just a few minor changes this time: 1) Added an Information tab to explain the columns in the spreadsheet. Changed "Mash" to "Recipe Type" 2) Added Mr. Beer's recipe Hope To It Blueberry Cider 3) Removed Black Moon Rising. The HME (Winter Dark Ale) was a seasonal which is no longer available. Note Millennium Falconers Flight Red might meet this fate in the future 4) Fixed some Ideal Temps. This includes the Bell Saison yeast based recipes 5) Added Cooper's recipes. Yea...minor change. First version of this tab, more changes on next spreadsheet - If there was a Mr. Beer recipe equal to a Cooper version (Abbey Double), I didn't create a record. - If there was a Mr. Beer recipe that was similar to a Cooper recipe (Brew de Ale Ze Bub), I added a new record. It's usually a hop thing. - Several of their recipes included the HME Winder Dark Ale. This is a seasonal which is no longer available, so I didn't add these recipes. - For Category and Style, I mostly left this blank. I'll revisit this in the next update, but PLEASE help me fill these in - More than one Cooper's recipe didn't have an HME. These are listed as in the new Recipe Type as "No HME" - Thanks to @MRB Tim for helping me with the DME conversion - For flavor, if it said low I went malty, for medium I went balanced, and for high I went hoppy - For FG, I used the higher of their two numbers. Using this number, the ABV, https://www.brewersfriend.com/abv-calculator/ and some creative thinking, I came up with OG. If no FG given, OG and FG are red. - I have no information for SRM or IBU, so please help here too. I would love a laminated card that I could hold against a glass and come close to the SRM, but I'd need a formula for IBU, as I hate high IBU. - For hops and grains, I went with Mr. Beer's equivalent amount (one 0.5oz pack instead of 12g pack, etc) - There are situations where the yeast and/or hops they list on the recipe aren't available on Mr. Beer site. These are red. If there is an equivalent on Mr. Beer's site, please let me know and I'll note it, but for now I'm keeping the ingredients listed. - Another note about hops. If Cooper said "hops" I added a Muslin Sack, one sack for every 0.5oz. Some people like to go with sack during boil, some don't. If you don't want the sack in the boil or dry hop, don't order it. :-) - For temp range, I'm going with Mr. Beer's information on the page where they sell yeast. For optimal temp, it's a best guess. - For yeast that Mr. Beer doesn't sell, I looked it up on the Lallermand's web site - Condition time is 2-4 weeks, total time is 2 months, for the most part. As always, comments welcomed, especially if you know how to convert OG to condition time. - There is a LOT of red on the spreadsheet now, and some stuff that I think is wrong. Mostly, the ABV of Cooper's recipes. I seriously really want some help with this spreadsheet. If I don't get any help filling in the blanks, I'm going to have to do the drastic thing. Brew these recipes myself. - I only added the Craft recipes because they used HMEs available on the Mr. Beer's store. I can add the other recipes, but we would either need to find a way to buy Cooper's HMEs or convert the HME to Mr. Beer's HME. Also, these are 20-23 gallon recipes, so I'll have to add a column for Recipe Size (2.25 gallon and 6.5 gallon). To make the larger Cooper's recipes, you'll need this: https://www.mrbeer.com/brewmax-6g-fermenter and I get 1% of every sale. Ha.............Ha.........Ha 6) Added a Community tab. While it isn't possible right now to do an online database, that doesn't mean we can't keep a log of our own recipes. To start it off, I put my recipe "Lost My Way To Munich. Helles", which was an attempt at Munich Helles with only Mr. Beer products. I'm welcoming everyone to send to me their recipes. For now, I'd really prefer to keep recipes with only Mr. Beer products, after all this is a Mr. Beer Recipe spreadsheet. Please send me as much info as you can, including OG/FG/ABV/SRM, etc if you have it. Also as much instructions as possible, since there isn't a recipe page for your recipes (unless you have one). 7) Fixed a dumb-butt spelling mistake. Surprised no one caught it (or no one is reviewing this spreadsheet?) Yes, there is a difference between Pilsner, and Pilsen malt Future versions: - Correct Temp Range based on yeast and Mr. Beer's information on their store's web site. Unless there is reason not to do this - Fix more missing information - Add Coopers 20-23 liter recipes. MiniYoda..........I think I'll go to Outback for Supper Friday MrBeerRecipes.xlsx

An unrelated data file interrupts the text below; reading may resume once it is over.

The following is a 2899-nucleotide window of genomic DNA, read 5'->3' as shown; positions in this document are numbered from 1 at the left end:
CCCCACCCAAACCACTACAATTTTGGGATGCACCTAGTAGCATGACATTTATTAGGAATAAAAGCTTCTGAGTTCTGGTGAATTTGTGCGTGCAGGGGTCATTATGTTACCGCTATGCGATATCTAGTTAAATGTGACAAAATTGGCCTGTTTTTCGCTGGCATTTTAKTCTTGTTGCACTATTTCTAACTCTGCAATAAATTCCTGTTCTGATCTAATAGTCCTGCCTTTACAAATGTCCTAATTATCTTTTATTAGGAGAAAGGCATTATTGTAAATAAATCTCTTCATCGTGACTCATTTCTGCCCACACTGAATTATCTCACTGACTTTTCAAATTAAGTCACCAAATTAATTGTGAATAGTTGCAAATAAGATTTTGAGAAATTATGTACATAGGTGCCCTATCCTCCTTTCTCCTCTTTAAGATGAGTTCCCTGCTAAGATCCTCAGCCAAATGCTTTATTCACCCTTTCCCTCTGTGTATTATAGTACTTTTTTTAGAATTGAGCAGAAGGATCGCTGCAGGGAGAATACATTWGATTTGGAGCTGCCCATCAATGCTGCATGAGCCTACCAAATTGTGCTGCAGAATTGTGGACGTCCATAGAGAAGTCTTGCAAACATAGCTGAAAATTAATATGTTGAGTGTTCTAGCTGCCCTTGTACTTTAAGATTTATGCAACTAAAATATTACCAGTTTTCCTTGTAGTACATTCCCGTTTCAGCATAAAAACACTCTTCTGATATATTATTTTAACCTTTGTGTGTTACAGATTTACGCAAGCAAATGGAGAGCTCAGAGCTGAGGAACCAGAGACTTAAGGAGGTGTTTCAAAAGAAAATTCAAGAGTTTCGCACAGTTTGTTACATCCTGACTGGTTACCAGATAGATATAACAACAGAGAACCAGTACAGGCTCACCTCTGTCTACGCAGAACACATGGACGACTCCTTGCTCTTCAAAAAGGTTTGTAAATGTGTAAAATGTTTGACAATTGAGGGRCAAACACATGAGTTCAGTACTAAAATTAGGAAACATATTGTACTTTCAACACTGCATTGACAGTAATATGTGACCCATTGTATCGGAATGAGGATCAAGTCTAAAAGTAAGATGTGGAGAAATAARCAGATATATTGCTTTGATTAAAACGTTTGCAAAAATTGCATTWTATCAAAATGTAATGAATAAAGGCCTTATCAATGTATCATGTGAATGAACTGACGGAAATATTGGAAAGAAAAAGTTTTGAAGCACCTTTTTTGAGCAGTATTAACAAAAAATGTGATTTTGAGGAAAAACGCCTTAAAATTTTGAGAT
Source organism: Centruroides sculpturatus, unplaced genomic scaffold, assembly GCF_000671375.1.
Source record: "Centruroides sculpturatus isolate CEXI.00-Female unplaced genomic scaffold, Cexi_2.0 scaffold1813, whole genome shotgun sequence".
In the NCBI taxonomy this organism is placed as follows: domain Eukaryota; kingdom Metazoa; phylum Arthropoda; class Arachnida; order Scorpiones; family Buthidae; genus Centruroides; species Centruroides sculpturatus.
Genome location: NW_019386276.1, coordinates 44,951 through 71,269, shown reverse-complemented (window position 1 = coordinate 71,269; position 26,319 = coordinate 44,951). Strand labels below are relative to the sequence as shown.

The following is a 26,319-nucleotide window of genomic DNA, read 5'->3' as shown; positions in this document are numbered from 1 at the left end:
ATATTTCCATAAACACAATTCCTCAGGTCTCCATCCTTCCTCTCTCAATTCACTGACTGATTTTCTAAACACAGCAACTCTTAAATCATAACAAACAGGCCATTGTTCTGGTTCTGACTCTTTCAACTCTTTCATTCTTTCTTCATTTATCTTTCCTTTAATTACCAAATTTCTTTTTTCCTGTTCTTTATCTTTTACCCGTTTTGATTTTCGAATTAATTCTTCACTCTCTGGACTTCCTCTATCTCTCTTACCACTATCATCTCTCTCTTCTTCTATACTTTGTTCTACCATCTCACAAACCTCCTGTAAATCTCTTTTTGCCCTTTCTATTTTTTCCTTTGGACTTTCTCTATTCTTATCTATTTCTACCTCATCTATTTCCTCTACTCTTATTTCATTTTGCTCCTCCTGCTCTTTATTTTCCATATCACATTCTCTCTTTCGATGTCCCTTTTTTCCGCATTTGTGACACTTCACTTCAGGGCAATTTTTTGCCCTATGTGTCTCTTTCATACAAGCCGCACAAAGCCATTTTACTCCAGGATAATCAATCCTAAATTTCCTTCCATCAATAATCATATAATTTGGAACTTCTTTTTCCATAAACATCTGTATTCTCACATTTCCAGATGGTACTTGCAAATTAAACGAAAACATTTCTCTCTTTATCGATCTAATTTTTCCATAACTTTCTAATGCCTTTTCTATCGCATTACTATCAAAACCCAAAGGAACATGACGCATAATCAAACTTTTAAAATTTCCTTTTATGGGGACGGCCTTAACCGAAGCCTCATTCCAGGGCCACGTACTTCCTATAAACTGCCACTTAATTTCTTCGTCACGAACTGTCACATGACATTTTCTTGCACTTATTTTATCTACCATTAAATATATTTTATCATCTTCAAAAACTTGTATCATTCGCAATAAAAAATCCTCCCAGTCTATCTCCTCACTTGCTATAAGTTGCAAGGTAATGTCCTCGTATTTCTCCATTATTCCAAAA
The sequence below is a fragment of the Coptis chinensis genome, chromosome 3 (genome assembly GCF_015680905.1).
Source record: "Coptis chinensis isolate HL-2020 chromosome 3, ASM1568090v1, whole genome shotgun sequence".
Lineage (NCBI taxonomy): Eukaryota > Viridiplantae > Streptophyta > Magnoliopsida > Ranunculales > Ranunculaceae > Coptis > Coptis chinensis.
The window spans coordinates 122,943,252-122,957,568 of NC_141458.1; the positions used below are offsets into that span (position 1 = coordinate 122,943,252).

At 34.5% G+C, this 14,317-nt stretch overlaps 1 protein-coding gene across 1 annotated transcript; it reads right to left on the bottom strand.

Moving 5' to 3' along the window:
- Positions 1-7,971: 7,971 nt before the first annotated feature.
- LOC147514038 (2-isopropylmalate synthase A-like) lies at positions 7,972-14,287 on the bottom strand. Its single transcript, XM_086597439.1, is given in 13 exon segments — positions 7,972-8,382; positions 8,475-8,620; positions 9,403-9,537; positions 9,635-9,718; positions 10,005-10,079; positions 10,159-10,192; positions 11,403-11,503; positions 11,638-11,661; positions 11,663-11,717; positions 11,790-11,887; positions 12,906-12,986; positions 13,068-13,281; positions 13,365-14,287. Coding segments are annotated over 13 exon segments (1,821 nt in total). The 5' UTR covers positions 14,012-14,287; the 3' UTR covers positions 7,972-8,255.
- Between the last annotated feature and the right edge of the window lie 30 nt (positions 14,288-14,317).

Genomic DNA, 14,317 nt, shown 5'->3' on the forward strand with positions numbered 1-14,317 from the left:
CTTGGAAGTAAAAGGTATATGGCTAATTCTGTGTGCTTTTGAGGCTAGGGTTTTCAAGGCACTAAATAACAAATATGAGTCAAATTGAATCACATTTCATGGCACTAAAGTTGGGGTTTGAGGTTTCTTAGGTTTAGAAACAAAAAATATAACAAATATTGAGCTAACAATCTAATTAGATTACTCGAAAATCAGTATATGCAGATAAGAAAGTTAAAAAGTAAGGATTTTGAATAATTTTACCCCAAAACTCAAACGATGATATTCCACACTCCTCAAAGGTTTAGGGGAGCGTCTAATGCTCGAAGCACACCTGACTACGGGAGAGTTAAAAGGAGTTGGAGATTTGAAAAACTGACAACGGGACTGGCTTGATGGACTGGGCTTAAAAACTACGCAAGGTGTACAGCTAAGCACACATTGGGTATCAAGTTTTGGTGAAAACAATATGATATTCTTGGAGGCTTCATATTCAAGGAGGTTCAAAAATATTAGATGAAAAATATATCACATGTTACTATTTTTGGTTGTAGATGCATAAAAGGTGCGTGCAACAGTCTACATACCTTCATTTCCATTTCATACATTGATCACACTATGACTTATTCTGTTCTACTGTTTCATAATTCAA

35. 3 likes
    I made it to Dragoon Brewing after visiting Josh and stopping at the Tucson Hop House. Their Frosty Friends Red IPA was awesome. It was even more awesome cask aged with an extra dry hop addition.
  36. 3 likes
    Better with age. I too started with the kit, Classic American Light. It was "okay" after 6 weeks. After 6 months it wasn't great but it was pleasant. Some batches turn out good and some are amazing, but nearly all are better than what you get in the store. And each one is unique! I just love that first bottle opening of a new batch and getting my nose right over the bottle to get that first whiff. Always a delight.
  37. 3 likes